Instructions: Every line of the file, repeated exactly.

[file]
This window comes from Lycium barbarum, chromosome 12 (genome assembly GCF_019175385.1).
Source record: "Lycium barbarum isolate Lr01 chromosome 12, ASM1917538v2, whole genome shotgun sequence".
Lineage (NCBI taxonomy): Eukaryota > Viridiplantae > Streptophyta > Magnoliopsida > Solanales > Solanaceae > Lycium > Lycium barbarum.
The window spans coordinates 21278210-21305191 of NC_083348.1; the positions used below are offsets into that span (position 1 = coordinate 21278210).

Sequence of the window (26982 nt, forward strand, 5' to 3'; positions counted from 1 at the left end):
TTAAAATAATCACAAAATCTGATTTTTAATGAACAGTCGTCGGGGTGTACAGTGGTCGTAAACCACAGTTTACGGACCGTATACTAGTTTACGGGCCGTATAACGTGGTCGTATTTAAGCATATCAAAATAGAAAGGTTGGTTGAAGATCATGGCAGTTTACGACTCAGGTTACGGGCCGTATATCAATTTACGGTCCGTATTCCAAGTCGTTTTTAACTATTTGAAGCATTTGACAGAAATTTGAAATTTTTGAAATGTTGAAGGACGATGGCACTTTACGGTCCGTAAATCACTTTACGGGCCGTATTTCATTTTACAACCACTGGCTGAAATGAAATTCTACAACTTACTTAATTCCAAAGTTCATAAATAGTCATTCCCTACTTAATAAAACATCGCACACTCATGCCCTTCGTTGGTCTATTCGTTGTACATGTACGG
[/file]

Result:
This window comes from Lycium barbarum, chromosome 12 (genome assembly GCF_019175385.1).
Source record: "Lycium barbarum isolate Lr01 chromosome 12, ASM1917538v2, whole genome shotgun sequence".
Lineage (NCBI taxonomy): Eukaryota > Viridiplantae > Streptophyta > Magnoliopsida > Solanales > Solanaceae > Lycium > Lycium barbarum.
The window spans coordinates 21278210-21305191 of NC_083348.1; the positions used below are offsets into that span (position 1 = coordinate 21278210).

Sequence of the window (26982 nt, forward strand, 5' to 3'; positions counted from 1 at the left end):
TTAAAATAATCACAAAATCTGATTTTTAATGAACAGTCGTCGGGGTGTACAGTGGTCGTAAACCACAGTTTACGGACCGTATACTAGTTTACGGGCCGTATAACGTGGTCGTATTTAAGCATATCAAAATAGAAAGGTTGGTTGAAGATCATGGCAGTTTACGACTCAGGTTACGGGCCGTATATCAATTTACGGTCCGTATTCCAAGTCGTTTTTAACTATTTGAAGCATTTGACAGAAATTTGAAATTTTTGAAATGTTGAAGGACGATGGCACTTTACGGTCCGTAAATCACTTTACGGGCCGTATTTCATTTTACAACCACTGGCTGAAATGAAATTCTACAACTTACTTAATTCCAAAGTTCATAAATAGTCATTCCCTACTTAATAAAACATCGCACACTCATGCCCTTCGTTGGTCTATTCGTTGTACATGTACGG